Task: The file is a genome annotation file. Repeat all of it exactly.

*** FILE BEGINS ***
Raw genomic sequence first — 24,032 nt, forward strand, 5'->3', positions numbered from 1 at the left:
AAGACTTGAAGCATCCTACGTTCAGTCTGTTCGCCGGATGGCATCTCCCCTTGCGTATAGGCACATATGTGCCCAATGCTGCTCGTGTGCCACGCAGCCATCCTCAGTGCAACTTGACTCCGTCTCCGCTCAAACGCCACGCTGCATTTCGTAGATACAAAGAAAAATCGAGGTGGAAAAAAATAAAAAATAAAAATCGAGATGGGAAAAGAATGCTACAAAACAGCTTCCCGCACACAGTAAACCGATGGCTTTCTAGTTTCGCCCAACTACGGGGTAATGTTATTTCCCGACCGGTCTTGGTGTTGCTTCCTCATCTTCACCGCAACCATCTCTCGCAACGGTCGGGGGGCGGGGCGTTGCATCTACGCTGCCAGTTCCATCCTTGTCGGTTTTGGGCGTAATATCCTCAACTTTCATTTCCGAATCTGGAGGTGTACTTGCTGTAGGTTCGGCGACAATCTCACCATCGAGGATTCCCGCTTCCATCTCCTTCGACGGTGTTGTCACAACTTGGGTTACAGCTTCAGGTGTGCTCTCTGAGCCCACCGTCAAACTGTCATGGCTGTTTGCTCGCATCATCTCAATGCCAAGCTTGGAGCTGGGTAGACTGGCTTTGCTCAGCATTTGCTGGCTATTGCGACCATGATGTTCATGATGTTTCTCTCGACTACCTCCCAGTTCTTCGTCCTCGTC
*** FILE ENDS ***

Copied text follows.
Raw genomic sequence first — 24,032 nt, forward strand, 5'->3', positions numbered from 1 at the left:
AAGACTTGAAGCATCCTACGTTCAGTCTGTTCGCCGGATGGCATCTCCCCTTGCGTATAGGCACATATGTGCCCAATGCTGCTCGTGTGCCACGCAGCCATCCTCAGTGCAACTTGACTCCGTCTCCGCTCAAACGCCACGCTGCATTTCGTAGATACAAAGAAAAATCGAGGTGGAAAAAAATAAAAAATAAAAATCGAGATGGGAAAAGAATGCTACAAAACAGCTTCCCGCACACAGTAAACCGATGGCTTTCTAGTTTCGCCCAACTACGGGGTAATGTTATTTCCCGACCGGTCTTGGTGTTGCTTCCTCATCTTCACCGCAACCATCTCTCGCAACGGTCGGGGGGCGGGGCGTTGCATCTACGCTGCCAGTTCCATCCTTGTCGGTTTTGGGCGTAATATCCTCAACTTTCATTTCCGAATCTGGAGGTGTACTTGCTGTAGGTTCGGCGACAATCTCACCATCGAGGATTCCCGCTTCCATCTCCTTCGACGGTGTTGTCACAACTTGGGTTACAGCTTCAGGTGTGCTCTCTGAGCCCACCGTCAAACTGTCATGGCTGTTTGCTCGCATCATCTCAATGCCAAGCTTGGAGCTGGGTAGACTGGCTTTGCTCAGCATTTGCTGGCTATTGCGACCATGATGTTCATGATGTTTCTCTCGACTACCTCCCAGTTCTTCGTCCTCGTC